I’m with some girlfriends lounging and splashing in Hawaii. The landscape is gorgeous, of course. And the chance to relax feels divine. But one of the other best things about a trip like this is having the opportunity/time/freedom to dig around in some of those dark inner worlds that might usually remain more hidden, like a bunch of broken furniture shoved in the back closet.
Yesterday we were invited to brunch with my friend’s relatives at the Mauna Kea Beach Hotel, a short walk from the house we’re staying in. As I was showering, I found myself thinking, “I wonder who I should be for this brunch.” It was startling to notice this thought and become acutely aware of my desire to “be the right person.” How I would dress, what stories I would share, what part of my career to focus on — all of these things could make or break my “likeability.” I realized immediately that all my life I’ve had that unconscious thought — “who should I be— whenever I am meeting new people. Yowzer.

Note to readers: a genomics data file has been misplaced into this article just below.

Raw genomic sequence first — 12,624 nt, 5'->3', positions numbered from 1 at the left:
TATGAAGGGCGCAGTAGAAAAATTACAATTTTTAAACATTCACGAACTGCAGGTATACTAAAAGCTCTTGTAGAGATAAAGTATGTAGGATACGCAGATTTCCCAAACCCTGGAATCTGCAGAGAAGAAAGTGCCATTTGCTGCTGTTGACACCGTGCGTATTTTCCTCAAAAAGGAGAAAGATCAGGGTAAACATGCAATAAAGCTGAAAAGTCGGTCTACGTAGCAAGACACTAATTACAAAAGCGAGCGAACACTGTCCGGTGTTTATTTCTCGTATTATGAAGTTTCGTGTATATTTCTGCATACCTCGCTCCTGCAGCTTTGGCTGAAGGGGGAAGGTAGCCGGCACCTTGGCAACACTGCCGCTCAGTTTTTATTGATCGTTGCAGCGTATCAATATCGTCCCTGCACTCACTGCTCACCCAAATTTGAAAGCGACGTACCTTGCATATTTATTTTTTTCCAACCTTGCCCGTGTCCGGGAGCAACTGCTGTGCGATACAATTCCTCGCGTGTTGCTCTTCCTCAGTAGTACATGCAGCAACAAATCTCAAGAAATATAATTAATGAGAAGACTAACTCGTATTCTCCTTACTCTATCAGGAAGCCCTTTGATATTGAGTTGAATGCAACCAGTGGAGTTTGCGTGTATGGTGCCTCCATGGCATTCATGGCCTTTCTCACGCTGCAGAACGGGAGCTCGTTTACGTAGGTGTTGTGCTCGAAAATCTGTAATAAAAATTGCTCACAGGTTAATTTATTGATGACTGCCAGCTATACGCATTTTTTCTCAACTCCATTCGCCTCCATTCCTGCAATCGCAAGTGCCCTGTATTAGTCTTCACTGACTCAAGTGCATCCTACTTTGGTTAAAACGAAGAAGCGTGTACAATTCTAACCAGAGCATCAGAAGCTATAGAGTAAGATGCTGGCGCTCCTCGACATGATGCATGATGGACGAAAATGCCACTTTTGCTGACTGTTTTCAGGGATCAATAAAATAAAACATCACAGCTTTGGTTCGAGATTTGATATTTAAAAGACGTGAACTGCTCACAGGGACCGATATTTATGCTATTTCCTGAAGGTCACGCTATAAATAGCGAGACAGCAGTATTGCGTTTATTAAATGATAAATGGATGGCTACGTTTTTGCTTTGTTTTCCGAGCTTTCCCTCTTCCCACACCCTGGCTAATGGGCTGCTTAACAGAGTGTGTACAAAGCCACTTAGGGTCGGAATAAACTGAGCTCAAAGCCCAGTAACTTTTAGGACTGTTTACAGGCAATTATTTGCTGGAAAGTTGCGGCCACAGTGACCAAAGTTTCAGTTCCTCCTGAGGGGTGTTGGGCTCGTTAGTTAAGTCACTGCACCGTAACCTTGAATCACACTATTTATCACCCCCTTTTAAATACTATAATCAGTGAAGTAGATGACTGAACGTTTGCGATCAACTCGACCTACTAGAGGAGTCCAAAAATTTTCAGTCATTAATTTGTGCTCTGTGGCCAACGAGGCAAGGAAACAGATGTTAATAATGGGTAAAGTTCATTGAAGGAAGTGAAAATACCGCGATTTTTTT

So as we were walking out the door, I said to my friend, “I am trying to figure out who to be so your relatives will like me.” And she laughed and said, “I’ve been doing the same thing all my life.”
It was great. Within a few minutes of walking down the path to the hotel as we talked about this, I saw so clearly that what I truly wanted didn’t have as much to do with being liked, as it did about connecting. I really wanted to connect to these new people I would be meeting. But it was even more than that. Ultimately what I wanted was to connect with myself. So the new question became, “Who did I need to be in order to connect to myself?” And the answer was simple: present and authentic. I didn’t need to be some plastic, perfect person. I just needed to be real.
What a relief! It’s so incredibly difficult trying to figure out who to be so other people will like me. I have to keep checking in to see if I’m presenting correctly. Making sure I don’t slip up and let something show that shouldn’t. I gotta keep my back against that closet door, making sure none of the broken pieces fall out or show through the cracks.
Just being me is easier and more fun. But there’s also this: it means I’m not one of those annoyingly perfect people who are so uncomfortable to be around!
If you know what I’m talking about or have any thoughts on this, I’d love to hear from you.